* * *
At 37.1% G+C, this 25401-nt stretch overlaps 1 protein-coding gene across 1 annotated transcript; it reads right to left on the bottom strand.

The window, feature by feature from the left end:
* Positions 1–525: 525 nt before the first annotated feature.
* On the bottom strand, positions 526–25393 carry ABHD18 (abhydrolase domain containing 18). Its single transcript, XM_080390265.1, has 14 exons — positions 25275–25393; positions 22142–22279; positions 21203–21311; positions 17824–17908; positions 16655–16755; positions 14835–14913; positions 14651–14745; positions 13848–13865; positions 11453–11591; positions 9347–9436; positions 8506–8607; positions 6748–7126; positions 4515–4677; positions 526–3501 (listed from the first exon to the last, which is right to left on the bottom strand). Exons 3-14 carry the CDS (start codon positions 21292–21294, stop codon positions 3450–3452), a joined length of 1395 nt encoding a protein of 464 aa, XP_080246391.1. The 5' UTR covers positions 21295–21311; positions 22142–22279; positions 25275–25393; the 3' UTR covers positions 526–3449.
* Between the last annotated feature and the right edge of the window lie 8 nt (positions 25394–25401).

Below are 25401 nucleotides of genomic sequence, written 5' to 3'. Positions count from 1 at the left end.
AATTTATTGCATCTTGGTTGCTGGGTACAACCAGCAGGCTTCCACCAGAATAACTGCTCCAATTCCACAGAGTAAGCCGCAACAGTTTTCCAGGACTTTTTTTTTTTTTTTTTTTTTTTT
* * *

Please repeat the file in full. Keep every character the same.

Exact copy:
At 37.1% G+C, this 25401-nt stretch overlaps 1 protein-coding gene across 1 annotated transcript; it reads right to left on the bottom strand.

The window, feature by feature from the left end:
* Positions 1–525: 525 nt before the first annotated feature.
* On the bottom strand, positions 526–25393 carry ABHD18 (abhydrolase domain containing 18). Its single transcript, XM_080390265.1, has 14 exons — positions 25275–25393; positions 22142–22279; positions 21203–21311; positions 17824–17908; positions 16655–16755; positions 14835–14913; positions 14651–14745; positions 13848–13865; positions 11453–11591; positions 9347–9436; positions 8506–8607; positions 6748–7126; positions 4515–4677; positions 526–3501 (listed from the first exon to the last, which is right to left on the bottom strand). Exons 3-14 carry the CDS (start codon positions 21292–21294, stop codon positions 3450–3452), a joined length of 1395 nt encoding a protein of 464 aa, XP_080246391.1. The 5' UTR covers positions 21295–21311; positions 22142–22279; positions 25275–25393; the 3' UTR covers positions 526–3449.
* Between the last annotated feature and the right edge of the window lie 8 nt (positions 25394–25401).

Below are 25401 nucleotides of genomic sequence, written 5' to 3'. Positions count from 1 at the left end.
AATTTATTGCATCTTGGTTGCTGGGTACAACCAGCAGGCTTCCACCAGAATAACTGCTCCAATTCCACAGAGTAAGCCGCAACAGTTTTCCAGGACTTTTTTTTTTTTTTTTTTTTTTTT